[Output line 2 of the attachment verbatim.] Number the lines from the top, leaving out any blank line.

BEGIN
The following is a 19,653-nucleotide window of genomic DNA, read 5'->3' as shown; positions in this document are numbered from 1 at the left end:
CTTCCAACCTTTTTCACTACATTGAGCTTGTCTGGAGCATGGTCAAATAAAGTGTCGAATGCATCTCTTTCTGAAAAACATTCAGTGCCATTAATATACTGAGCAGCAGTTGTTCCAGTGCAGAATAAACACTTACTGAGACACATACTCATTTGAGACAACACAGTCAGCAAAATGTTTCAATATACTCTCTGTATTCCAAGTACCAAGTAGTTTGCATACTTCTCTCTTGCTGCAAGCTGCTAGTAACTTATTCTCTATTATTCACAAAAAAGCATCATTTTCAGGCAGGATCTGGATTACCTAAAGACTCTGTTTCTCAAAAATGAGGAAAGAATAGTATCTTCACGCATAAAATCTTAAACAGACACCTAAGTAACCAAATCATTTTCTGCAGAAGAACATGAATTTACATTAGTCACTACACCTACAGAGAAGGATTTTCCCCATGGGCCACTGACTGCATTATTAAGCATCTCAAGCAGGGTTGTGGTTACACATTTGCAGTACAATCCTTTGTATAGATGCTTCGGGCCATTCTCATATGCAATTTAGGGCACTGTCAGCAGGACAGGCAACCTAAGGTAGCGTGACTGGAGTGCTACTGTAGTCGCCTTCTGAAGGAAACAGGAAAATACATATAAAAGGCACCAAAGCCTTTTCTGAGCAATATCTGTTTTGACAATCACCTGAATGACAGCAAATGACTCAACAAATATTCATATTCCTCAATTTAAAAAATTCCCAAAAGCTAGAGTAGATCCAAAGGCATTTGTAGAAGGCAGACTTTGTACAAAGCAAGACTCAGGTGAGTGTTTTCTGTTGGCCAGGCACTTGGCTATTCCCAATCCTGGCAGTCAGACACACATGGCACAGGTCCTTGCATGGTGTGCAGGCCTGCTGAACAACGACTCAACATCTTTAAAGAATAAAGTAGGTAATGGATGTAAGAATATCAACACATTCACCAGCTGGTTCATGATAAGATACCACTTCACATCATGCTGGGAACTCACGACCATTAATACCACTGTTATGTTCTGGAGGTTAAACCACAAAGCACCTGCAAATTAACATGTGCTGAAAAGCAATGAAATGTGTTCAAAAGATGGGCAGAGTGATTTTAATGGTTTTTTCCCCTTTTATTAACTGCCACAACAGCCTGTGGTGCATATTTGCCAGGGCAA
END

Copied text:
CTTCCAACCTTTTTCACTACATTGAGCTTGTCTGGAGCATGGTCAAATAAAGTGTCGAATGCATCTCTTTCTGAAAAACATTCAGTGCCATTAATATACTGAGCAGCAGTTGTTCCAGTGCAGAATAAACACTTACTGAGACACATACTCATTTGAGACAACACAGTCAGCAAAATGTTTCAATATACTCTCTGTATTCCAAGTACCAAGTAGTTTGCATACTTCTCTCTTGCTGCAAGCTGCTAGTAACTTATTCTCTATTATTCACAAAAAAGCATCATTTTCAGGCAGGATCTGGATTACCTAAAGACTCTGTTTCTCAAAAATGAGGAAAGAATAGTATCTTCACGCATAAAATCTTAAACAGACACCTAAGTAACCAAATCATTTTCTGCAGAAGAACATGAATTTACATTAGTCACTACACCTACAGAGAAGGATTTTCCCCATGGGCCACTGACTGCATTATTAAGCATCTCAAGCAGGGTTGTGGTTACACATTTGCAGTACAATCCTTTGTATAGATGCTTCGGGCCATTCTCATATGCAATTTAGGGCACTGTCAGCAGGACAGGCAACCTAAGGTAGCGTGACTGGAGTGCTACTGTAGTCGCCTTCTGAAGGAAACAGGAAAATACATATAAAAGGCACCAAAGCCTTTTCTGAGCAATATCTGTTTTGACAATCACCTGAATGACAGCAAATGACTCAACAAATATTCATATTCCTCAATTTAAAAAATTCCCAAAAGCTAGAGTAGATCCAAAGGCATTTGTAGAAGGCAGACTTTGTACAAAGCAAGACTCAGGTGAGTGTTTTCTGTTGGCCAGGCACTTGGCTATTCCCAATCCTGGCAGTCAGACACACATGGCACAGGTCCTTGCATGGTGTGCAGGCCTGCTGAACAACGACTCAACATCTTTAAAGAATAAAGTAGGTAATGGATGTAAGAATATCAACACATTCACCAGCTGGTTCATGATAAGATACCACTTCACATCATGCTGGGAACTCACGACCATTAATACCACTGTTATGTTCTGGAGGTTAAACCACAAAGCACCTGCAAATTAACATGTGCTGAAAAGCAATGAAATGTGTTCAAAAGATGGGCAGAGTGATTTTAATGGTTTTTTCCCCTTTTATTAACTGCCACAACAGCCTGTGGTGCATATTTGCCAGGGCAA